It Visual representations of data – including maps, blueprints, technical drawings, charts, or graphs – give users the ability to analyze current conditions and performance for any level of location specificity or timeframe to quickly identify trends and predict likely outcomes. BusinessFactor's intuitive user interface shows critical performance indicators and supporting contextual information so users can perform quick historical analysis, drill into data, and take action. BusinessFactor also gives users the ability to collaborate with other users and interact with systems and processes to take appropriate action.

TIBCO SpotFire: By the way, nowadays TIBCO is promoting a more dynamic product in this area called SpotFire. SpotFire Operations Analytics is designed not only to monitor real-time business events but also to create and deliver root-cause analysis applications in response to those events automatically. Unlike reporting or dashboard based tools, those can only provide alerts on operational problems, SpotFire helps in solving problems, by automatically merging real-time monitored data with contextual information from multiple sources into applications designed to find outliers, trends and relationships.

Oracle Business Activity Monitoring: Oracle BAM is a key technology component of Oracle Fusion Middleware and SOA stack of products. It satisfies a rising need to enable Business Executives and particularly operations managers, to make decisions by making real-time actionable information available 24x7. Visibility into key business metrics empowers managers to improve the efficiency of their business processes in a step-by-step approach to process optimization.

Features of Oracle BAM

The proposed Business Activity Monitoring is Oracle BAM. By deploying the SOA framework and using BAM for monitoring the services, business users can derive actionable timely intelligence on their business operations by monitoring the flow of data, service requests, and process invocations. All the components of Oracle SOA Suite including Oracle BEPL Process Manager (Oracle BPEL PM) and/or the integration adaptors can be configured to sends Oracle BAM information emanating from the various integrated application processes using the JMS protocol. With Oracle BPEL PM this can be achieved by leveraging the built in "sensor" technology wherein a part or the entire state of an instance transaction at a process node can be sent to Oracle BAM as a JMS message for further analysis. Oracle BAM can then correlate disparate events that it received, as messages, within the context of pre-defined monitoring models and rules that can relate to business process KPIs to alert business users of process problems and opportunities.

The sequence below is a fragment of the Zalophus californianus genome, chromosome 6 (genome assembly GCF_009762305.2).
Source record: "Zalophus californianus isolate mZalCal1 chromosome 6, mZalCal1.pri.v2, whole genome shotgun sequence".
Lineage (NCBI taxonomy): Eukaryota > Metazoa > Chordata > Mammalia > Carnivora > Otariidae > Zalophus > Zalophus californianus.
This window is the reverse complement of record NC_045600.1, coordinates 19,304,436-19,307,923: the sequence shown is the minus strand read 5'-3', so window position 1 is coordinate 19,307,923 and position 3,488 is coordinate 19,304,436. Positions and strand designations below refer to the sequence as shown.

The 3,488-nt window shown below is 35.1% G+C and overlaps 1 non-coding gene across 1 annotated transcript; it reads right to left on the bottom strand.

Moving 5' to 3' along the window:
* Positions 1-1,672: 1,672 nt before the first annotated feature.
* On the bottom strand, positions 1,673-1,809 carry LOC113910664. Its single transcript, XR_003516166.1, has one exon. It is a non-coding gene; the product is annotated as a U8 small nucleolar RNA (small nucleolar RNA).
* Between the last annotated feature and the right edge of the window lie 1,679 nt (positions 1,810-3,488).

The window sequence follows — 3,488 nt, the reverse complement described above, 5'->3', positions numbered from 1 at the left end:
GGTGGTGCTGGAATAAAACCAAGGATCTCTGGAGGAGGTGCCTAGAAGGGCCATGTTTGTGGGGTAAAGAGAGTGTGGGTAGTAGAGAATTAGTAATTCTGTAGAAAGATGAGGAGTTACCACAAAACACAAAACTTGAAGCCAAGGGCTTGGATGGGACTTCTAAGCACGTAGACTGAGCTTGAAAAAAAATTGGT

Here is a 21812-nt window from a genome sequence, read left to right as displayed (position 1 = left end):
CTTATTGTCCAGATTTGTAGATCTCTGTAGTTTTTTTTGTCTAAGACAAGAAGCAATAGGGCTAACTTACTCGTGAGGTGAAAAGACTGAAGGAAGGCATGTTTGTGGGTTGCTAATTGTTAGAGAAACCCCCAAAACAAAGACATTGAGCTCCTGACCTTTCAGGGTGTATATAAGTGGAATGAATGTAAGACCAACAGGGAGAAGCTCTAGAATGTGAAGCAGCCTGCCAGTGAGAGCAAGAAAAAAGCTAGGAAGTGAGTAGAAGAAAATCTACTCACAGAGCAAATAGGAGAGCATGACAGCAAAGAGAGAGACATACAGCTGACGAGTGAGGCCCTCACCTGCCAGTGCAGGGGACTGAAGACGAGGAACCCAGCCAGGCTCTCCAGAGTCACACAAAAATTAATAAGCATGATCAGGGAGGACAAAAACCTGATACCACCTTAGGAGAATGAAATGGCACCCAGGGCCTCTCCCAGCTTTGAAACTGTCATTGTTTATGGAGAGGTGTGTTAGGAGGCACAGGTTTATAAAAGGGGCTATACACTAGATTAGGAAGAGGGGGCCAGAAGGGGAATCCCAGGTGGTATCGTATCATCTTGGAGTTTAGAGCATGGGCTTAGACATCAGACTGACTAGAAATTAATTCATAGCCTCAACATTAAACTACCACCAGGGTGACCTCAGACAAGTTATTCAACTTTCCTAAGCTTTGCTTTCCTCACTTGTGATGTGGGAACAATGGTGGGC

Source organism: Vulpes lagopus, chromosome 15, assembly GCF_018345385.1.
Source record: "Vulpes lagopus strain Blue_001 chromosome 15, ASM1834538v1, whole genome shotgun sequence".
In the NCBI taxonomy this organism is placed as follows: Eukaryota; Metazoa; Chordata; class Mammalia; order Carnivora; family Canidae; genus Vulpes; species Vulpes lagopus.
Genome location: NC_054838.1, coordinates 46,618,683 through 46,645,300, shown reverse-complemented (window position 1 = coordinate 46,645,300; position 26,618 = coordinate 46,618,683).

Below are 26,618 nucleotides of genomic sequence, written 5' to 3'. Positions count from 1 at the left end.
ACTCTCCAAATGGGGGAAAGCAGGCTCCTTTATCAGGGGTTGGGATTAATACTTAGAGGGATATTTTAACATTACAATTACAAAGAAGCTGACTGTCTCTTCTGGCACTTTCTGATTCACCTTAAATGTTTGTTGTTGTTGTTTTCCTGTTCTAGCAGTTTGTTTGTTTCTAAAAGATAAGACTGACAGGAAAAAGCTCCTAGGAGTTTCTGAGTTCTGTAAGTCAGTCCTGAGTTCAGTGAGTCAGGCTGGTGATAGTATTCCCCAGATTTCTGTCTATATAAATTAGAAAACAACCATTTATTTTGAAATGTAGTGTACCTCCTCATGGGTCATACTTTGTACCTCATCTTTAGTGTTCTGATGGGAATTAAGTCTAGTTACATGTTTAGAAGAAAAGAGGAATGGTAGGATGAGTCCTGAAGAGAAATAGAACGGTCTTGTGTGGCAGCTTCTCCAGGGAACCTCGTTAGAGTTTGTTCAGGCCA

Architecture Overview of Oracle BAM

The Oracle BAM architecture utilizes messaging, data integration, advanced data caching, analytics monitoring, alerting, and reporting technology to deliver requested critical information within seconds of an event or change in status. Because the primary source of data is messages, Oracle BAM is able to update reports and generate alerts at speeds that traditional architectures simply can't match. Oracle BAM can accept tens of thousands of updates per second into a memory-based persistent cache that is at the center of the Oracle BAM architecture. Any application can send events using Web services or over any JMSbased messaging protocols. Legacy application can integrate with Oracle BPEL PM using custom created adaptors and can in turn integrate with Oracle BAM via the Oracle BPEL PM native sensor architecture. Oracle BAM can additionally also send alerts to external web services when specified threshold conditions within the analytics engine are met. The figure 3 shows the Oracle BAM architecture.

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Figure 3 – Oracle BAM architecture

Business process data can be monitored and tracked using by Oracle Business Activity Monitor. Oracle Business Activity Monitoring (Oracle BAM) is a complete solution for building interactive, real-time dashboards and proactive alerts for monitoring business processes and services. Oracle BAM gives business executives and operation managers the information they need to make better business decisions and take corrective action if the business environment changes.